Yao et al. (48) underlined in their retrospective analysis the spread of approach of SLNB without ALND (National Cancer Data Base, 1998–2011), but they also reported ALND as preferred treatment in clinical practice for high risk patients (i.e., HER2-positive disease, triple negative BC and/or age <50 years at diagnosis). In contrast with this preference, Chung et al. (49) focused on applicability of ACOSOG Z0011 criteria in high risk patients, showing ALND can be avoided in 84% of cases with clinically negative nodes. Wang et al. (50) confirmed oncological safety of SLNB only in early lobular invasive cancer (about 7% of ACOSOG Z0011 population).
In September 2016, Giuliano et al. (51) published an update of ACOSOG Z0011 trial after a follow up of 9.25 years. In this article, they confirmed previous results about locoregional disease control, answering critical issues and pointing out about some limits of their study.
As reported by Tsao et al. (52) in their comparison of spread of SLNB according to ACOSOG Z0011 trial and after diffusion of regional guideline for ALND, in the clinical practice the trend of decrease of completion axillary clearance depends on a multifactorial and individualized decision making process. Particularly, criteria not included in Z0011 trial were patient’s age, presence of extracapsular invasion (ECI), lymph node ratio (defined as the total number of positive nodes/total number of nodes dissected during SLNB), size of SLNB metastasis, ER status, type of surgery.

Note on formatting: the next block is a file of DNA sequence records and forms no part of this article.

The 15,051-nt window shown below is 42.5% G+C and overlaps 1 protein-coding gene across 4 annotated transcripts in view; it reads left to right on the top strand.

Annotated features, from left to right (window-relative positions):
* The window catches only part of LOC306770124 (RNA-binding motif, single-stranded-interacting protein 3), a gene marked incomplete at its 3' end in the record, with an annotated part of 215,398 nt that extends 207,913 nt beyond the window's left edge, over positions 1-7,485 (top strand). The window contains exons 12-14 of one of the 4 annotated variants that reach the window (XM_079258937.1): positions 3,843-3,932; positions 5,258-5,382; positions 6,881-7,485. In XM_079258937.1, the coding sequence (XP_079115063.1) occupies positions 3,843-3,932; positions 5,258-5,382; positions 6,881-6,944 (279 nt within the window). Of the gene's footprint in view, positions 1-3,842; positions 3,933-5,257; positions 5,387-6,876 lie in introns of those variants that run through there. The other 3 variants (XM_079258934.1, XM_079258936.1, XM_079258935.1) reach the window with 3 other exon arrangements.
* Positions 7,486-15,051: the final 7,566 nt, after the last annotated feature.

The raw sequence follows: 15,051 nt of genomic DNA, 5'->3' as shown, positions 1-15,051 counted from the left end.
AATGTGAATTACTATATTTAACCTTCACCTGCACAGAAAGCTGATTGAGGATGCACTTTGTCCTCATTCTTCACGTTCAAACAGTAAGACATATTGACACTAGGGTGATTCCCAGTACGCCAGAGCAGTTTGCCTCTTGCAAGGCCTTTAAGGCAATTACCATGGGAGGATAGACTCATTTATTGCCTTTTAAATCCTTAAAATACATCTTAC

Jagsi et al. (53) answered to criticism about radiotherapy (RT) lacking planning data in ACOSOG Z0011, underlining the RT contribution in control of local recurrence in positive SLNB not followed by ALND.
The AMAROS trial (54) confirmed the efficacy of axillary irradiation compared to ALND after positive SLNB, having an equivalent 5-years axillary recurrence free survival for T1–2 primary cancer, with a significantly less morbidity in the arm treated with RT.
Some limits were ascribed to AMAROS trial, such as small recruitment, choice of tumors with low risk of recurrence, a high number of micro-metastasis and isolated tumors cells. The Hungarian OTOASOR trial (55) have proved AMAROS effectiveness applying criteria on a larger population with eight years follow up, reporting similar axillary recurrence rate, overall survival and disease free survival in patients treated with ALND or RT after positive SLNB.
ALND or RT after positive SLNB should be considered also if sentinel lymph node is affected by an ECI >2 mm .
As remembered by Gooch et al. (56), ECI could be present in about 19–26% of SLNB and in about 30% of cT1–2, cN0 BC. Gooch conducted analysis on a prospective database, considering ACOSOG Z0011 criteria. They found out that ECI >2 mm was correlated with a greater axillary burden, an older age, larger, multifocal and HR positive tumors, and presence of lymphovascular invasion (LVI). These evidences suggest that ECI >2 mm in SLNB should guide to perform an ALND or RT also in patients with less than three positive lymph nodes. Also for Choi et al. (57), an additional RT should be considered in ECI >2 mm, since it’s related with N2 disease.